MTF gathered industry leaders during Singapore Maritime Week to discuss decarbonisation challenges

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The Maritime Technologies Forum (MTF) brought together industry stakeholders during Singapore Maritime Week to investigate the findings and implications of its latest report, ‘Operational Management to Accelerate Safe Maritime Decarbonisation’.

The event included a presentation of the report’s main findings by author Yildiz Williams of Lloyd’s Register and a panel comprising Christopher J Wiernicki, Chairman, President and CEO of ABS; Nick Brown, CEO of Lloyd’s Register; Caroline Yang, President of Singapore Shipping Association; Ninad Mhatre, Managing Director of Zeaborn Ship Management and John Lloyd, CEO of The Nautical Institute, and was moderated by Pierre Sames, Strategic Development Director for DNV.

The report focuses on the suitability of existing maritime regulations to manage the challenges presented by the adoption of new fuel types across the maritime supply chain. These include the ISM Code, the STCW Convention and Maritime Labour Convention, assessing each for gaps and making recommendations and identifying urgent needs, the relevant actors and barriers to change.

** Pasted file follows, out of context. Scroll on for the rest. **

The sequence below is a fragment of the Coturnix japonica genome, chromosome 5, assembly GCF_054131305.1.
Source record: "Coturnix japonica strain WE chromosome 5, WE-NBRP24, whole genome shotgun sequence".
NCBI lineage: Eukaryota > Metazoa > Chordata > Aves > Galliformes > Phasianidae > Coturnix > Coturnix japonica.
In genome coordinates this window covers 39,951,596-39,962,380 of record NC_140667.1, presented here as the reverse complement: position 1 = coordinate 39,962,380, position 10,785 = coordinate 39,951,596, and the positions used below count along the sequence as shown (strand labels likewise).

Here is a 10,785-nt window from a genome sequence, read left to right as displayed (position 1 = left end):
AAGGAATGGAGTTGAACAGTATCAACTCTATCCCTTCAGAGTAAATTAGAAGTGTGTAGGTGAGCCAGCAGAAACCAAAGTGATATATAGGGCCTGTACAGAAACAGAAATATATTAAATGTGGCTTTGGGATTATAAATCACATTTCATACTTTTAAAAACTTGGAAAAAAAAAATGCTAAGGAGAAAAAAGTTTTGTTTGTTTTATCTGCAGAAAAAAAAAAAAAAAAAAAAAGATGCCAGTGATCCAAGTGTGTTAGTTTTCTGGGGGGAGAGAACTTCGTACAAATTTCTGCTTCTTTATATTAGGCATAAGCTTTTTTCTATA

It concludes that there are critical gaps related to safety management, crew training and safety culture onboard ship that need to be closed to enable a safe transition to a decarbonized shipping industry. Strengthening each of these elements will be vital to achieve safe operations with alternative fuels, it finds.

The panel discussed the global challenges around alternative fuel adoption as well as the specific knowledge and experience that seafarers, vessel operators, ship managers and regulators need to acquire in a short time span. The report underlines the need for a blend of regulation, industry guidelines, best practices and government support to close the gaps ahead of current and future decarbonisation deadlines.

“Class, as well as flag States are built for the intersection between technology, safety and regulations and when you look at where we are and the steepness of the curve ahead, the biggest risk is the unintended safety consequences of change,” said Chris Wiernicki. “We’re moving away from a static fuel environment towards a dynamic fuel environment and recognizing that safety is the mantra of this business, we must be prepared.”

“Seafarers are central to achieving the maritime industry’s decarbonisation ambitions and some 450,000 crew require extra training between now and 2030. However, training does not equate to competence. We have 700 LNG fuel-capable ships on the water today but few of them have been regularly using LNG, challenging trained crews’ familiarity around onboard equipment and bunkering procedures,” said Nick Brown.
“As an industry, we need ensure that when crew are trained, they can maintain competency in managing the multiple fuels and technologies they will encounter during this transition.”

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